We really must remind you, too, of the LX608D’s ‘KURO’ talents, whereby it employs a plethora of new technologies to produce a black level response hitherto unrivalled in the flat TV world.
Since this isn’t the first KURO set we’ve covered, we won’t go into great detail on how KURO’s black level majesty is achieved. But briefly, it consists of five key elements.
First, there’s a new pixel structure that reduces colour and light bleed. Second, there’s a new Crystal Emissive Layer that enhances the screen’s brightness, contrast and response times. Third, a proprietary colour filter soaks up ambient reflections. Fourth, image processing is employed that works completely differently for dark footage than for bright. And finally plasma cells are built using a so-called ‘Deep Waffle Rib’ structure, with unusually high dividing walls, so that light and colour can’t seep between them.
Catching our eye in the neatly presented onscreen menus, meanwhile, are a selection of four different types of noise reduction system, picture in picture options, and an ambient light sensor that can automatically optimise picture settings according to the amount of light in your room.
Given the world-beating performance witnessed with Pioneer’s HD Ready KURO screens, two questions need to be asked of this first full HD model: has the introduction of extra pixels forced any compromises to the KURO system; and can it really produce a performance level even higher than that of its lower-resolution siblings?
Happily, the simple answers to these two basic questions are: no, and yes. But we guess you’ll probably be wanting a bit more in-depth explanation than that, right? Honestly, you people are so hard to please, sometimes.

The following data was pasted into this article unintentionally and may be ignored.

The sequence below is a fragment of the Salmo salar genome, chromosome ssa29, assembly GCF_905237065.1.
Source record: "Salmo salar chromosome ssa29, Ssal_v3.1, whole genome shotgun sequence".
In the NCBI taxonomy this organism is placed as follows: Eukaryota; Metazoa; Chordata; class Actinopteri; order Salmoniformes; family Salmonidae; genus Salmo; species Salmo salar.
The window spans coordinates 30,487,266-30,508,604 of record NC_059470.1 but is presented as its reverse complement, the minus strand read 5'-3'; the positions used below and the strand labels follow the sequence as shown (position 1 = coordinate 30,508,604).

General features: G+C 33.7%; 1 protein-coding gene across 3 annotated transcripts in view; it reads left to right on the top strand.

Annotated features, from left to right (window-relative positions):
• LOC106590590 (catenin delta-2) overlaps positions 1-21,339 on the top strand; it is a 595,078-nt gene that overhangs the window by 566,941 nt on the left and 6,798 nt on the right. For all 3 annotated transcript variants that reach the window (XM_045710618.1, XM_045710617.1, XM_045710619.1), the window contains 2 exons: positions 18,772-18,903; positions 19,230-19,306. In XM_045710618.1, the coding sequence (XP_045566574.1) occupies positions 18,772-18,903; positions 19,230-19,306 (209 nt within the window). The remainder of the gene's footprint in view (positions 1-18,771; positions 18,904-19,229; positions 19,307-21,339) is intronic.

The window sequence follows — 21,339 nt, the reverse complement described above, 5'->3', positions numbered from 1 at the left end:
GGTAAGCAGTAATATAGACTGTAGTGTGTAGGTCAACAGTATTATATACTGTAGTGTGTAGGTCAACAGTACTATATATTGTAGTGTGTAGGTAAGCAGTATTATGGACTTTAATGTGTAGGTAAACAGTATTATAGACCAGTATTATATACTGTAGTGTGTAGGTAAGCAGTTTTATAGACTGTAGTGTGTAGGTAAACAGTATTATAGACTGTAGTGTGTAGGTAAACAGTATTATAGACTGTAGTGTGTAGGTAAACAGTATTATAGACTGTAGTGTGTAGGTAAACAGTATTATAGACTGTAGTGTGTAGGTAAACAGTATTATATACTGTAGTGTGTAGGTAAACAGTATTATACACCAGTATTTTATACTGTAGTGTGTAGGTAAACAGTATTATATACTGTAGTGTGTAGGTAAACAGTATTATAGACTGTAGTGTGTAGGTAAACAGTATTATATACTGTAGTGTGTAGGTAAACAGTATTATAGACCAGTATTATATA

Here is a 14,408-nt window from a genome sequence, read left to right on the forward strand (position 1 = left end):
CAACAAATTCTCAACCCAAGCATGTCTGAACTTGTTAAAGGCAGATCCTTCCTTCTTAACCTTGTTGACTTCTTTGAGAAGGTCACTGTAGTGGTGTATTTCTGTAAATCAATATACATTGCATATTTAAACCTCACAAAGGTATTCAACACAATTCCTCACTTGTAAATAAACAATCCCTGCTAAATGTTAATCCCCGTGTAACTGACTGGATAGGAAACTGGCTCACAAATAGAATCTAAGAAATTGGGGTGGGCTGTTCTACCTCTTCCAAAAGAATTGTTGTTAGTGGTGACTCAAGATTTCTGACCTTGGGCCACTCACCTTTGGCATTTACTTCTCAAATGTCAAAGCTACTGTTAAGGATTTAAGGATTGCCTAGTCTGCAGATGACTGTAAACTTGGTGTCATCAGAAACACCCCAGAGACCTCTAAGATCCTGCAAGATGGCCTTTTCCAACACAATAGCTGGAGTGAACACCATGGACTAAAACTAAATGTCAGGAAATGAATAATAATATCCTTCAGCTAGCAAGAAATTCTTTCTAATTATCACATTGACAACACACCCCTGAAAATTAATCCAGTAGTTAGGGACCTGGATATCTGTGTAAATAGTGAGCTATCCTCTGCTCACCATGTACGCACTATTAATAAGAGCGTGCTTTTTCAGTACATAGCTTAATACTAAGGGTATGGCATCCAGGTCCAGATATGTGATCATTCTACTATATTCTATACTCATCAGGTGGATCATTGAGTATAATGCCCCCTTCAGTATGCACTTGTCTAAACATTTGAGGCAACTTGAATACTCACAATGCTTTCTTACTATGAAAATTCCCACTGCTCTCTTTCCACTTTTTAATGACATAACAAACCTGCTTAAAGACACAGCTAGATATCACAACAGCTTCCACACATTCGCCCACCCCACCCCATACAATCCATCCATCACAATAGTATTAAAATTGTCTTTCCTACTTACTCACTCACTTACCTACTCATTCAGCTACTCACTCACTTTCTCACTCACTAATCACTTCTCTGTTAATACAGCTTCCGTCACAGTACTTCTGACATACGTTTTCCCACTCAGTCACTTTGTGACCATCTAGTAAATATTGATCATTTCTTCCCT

Given that it’s what sets the LX608D apart from other KURO models we’ve already seen, let’s start with an assessment of what the full HD resolution brings to the party.
Fed a particularly highly detailed 1080p source like the only good Pirates of the Caribbean film (that’ll be the first one, in case you somehow weren’t sure), the LX608D serves up a positive feast of fine detail and total HD precision merely amplified a) by the fact that there’s remarkably little video noise if you use the provided ‘pixel by pixel’ aspect ratio setting, and b) by the screen’s sheer size.
Seriously, if you haven’t seen 1080-line HD running on a high-quality, full-HD 60in (or more!) screen, you arguably haven’t really seen it at all. Jawdropping.
There’s another obvious benefit of the full HD pixel count too: smoother, more believable colour blends. This is particularly obvious in skin tones, as the increased density of the pixels in the full HD screen means you get none of the faint colour banding problems often seen with large HD Ready screens. A knock on effect of this improved colour blending is that pictures tend to look more three-dimensional and solid
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